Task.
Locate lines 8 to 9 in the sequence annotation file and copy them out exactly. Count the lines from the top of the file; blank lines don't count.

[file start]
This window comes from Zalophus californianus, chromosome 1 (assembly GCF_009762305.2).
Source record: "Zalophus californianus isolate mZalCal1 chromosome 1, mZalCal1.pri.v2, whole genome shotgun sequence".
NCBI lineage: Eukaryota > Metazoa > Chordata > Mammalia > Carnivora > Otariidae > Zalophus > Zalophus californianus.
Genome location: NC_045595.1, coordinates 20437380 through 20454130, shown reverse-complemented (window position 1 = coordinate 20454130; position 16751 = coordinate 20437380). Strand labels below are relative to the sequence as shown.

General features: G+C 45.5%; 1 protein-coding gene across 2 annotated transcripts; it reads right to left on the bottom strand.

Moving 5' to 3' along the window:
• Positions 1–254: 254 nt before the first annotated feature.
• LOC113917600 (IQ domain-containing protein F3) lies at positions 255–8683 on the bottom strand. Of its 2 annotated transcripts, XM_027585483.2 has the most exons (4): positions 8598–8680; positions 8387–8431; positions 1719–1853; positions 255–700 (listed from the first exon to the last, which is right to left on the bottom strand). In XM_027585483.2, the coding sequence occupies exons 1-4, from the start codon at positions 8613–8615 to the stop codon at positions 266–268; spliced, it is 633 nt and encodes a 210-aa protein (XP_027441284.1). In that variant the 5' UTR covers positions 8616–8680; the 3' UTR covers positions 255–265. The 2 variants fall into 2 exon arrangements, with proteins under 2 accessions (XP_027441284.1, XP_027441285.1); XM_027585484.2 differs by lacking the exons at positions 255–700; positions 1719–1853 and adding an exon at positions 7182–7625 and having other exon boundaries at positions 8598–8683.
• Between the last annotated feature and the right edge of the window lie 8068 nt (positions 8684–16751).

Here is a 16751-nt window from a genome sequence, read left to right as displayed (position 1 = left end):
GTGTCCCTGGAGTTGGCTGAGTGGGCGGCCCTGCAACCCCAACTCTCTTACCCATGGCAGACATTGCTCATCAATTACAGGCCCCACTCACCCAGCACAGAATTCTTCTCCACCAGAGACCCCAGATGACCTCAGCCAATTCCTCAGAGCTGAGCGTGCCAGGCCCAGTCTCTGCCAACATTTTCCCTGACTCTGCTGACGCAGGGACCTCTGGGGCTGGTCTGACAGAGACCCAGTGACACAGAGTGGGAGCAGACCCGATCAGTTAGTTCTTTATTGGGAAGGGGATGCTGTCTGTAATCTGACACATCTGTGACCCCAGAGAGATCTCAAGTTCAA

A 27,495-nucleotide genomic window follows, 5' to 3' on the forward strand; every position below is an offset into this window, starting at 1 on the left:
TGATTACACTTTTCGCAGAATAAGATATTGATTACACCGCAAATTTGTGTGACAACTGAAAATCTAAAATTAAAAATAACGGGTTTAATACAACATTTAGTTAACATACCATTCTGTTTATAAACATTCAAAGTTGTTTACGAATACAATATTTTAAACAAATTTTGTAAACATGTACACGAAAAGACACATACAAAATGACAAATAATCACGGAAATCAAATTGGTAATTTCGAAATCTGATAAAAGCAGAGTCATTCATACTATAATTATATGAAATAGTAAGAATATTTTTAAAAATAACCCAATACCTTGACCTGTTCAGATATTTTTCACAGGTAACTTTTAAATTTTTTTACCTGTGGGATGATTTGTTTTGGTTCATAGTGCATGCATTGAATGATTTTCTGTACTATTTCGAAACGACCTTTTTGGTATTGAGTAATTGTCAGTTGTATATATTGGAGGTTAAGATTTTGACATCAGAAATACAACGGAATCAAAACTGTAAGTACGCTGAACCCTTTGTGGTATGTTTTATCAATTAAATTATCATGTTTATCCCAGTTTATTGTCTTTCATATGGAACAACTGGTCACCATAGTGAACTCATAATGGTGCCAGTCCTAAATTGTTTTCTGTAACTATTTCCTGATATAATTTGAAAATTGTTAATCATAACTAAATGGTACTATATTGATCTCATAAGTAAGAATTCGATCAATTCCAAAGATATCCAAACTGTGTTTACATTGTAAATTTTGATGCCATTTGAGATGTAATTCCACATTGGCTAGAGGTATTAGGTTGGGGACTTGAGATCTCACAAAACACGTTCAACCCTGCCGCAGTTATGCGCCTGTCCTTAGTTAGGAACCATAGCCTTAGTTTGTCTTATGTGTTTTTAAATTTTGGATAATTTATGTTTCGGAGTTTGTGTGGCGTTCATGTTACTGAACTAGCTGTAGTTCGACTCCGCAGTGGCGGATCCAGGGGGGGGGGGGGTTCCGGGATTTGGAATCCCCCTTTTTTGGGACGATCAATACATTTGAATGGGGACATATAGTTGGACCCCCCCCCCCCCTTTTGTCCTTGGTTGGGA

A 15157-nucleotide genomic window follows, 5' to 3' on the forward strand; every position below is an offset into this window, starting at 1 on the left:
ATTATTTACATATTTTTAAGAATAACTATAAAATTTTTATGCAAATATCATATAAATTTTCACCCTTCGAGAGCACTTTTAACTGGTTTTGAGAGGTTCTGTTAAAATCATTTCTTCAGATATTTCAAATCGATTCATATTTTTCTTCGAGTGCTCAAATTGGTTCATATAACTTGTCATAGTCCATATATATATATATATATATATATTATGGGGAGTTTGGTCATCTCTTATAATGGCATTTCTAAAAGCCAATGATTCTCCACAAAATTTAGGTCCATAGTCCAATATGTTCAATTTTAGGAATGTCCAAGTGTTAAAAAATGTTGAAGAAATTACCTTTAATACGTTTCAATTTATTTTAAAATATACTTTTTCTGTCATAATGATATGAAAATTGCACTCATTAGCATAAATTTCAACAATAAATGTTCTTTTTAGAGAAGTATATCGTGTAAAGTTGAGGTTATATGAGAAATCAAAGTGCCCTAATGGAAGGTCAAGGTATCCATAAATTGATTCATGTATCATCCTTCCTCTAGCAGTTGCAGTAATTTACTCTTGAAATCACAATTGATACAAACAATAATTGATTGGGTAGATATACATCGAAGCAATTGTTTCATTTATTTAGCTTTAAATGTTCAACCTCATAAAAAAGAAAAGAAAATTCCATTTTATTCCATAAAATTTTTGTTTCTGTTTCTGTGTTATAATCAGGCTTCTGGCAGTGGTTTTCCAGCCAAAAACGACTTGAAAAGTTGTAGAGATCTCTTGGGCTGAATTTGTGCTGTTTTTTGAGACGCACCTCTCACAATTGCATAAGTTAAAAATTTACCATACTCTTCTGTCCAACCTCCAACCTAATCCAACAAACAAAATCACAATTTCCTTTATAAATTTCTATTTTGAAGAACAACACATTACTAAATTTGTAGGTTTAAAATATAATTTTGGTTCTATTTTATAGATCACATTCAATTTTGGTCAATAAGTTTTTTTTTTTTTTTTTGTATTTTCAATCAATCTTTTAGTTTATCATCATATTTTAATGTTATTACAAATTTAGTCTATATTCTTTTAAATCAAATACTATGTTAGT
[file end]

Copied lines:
• LOC113917600 (IQ domain-containing protein F3) lies at positions 255–8683 on the bottom strand. Of its 2 annotated transcripts, XM_027585483.2 has the most exons (4): positions 8598–8680; positions 8387–8431; positions 1719–1853; positions 255–700 (listed from the first exon to the last, which is right to left on the bottom strand). In XM_027585483.2, the coding sequence occupies exons 1-4, from the start codon at positions 8613–8615 to the stop codon at positions 266–268; spliced, it is 633 nt and encodes a 210-aa protein (XP_027441284.1). In that variant the 5' UTR covers positions 8616–8680; the 3' UTR covers positions 255–265. The 2 variants fall into 2 exon arrangements, with proteins under 2 accessions (XP_027441284.1, XP_027441285.1); XM_027585484.2 differs by lacking the exons at positions 255–700; positions 1719–1853 and adding an exon at positions 7182–7625 and having other exon boundaries at positions 8598–8683.
• Between the last annotated feature and the right edge of the window lie 8068 nt (positions 8684–16751).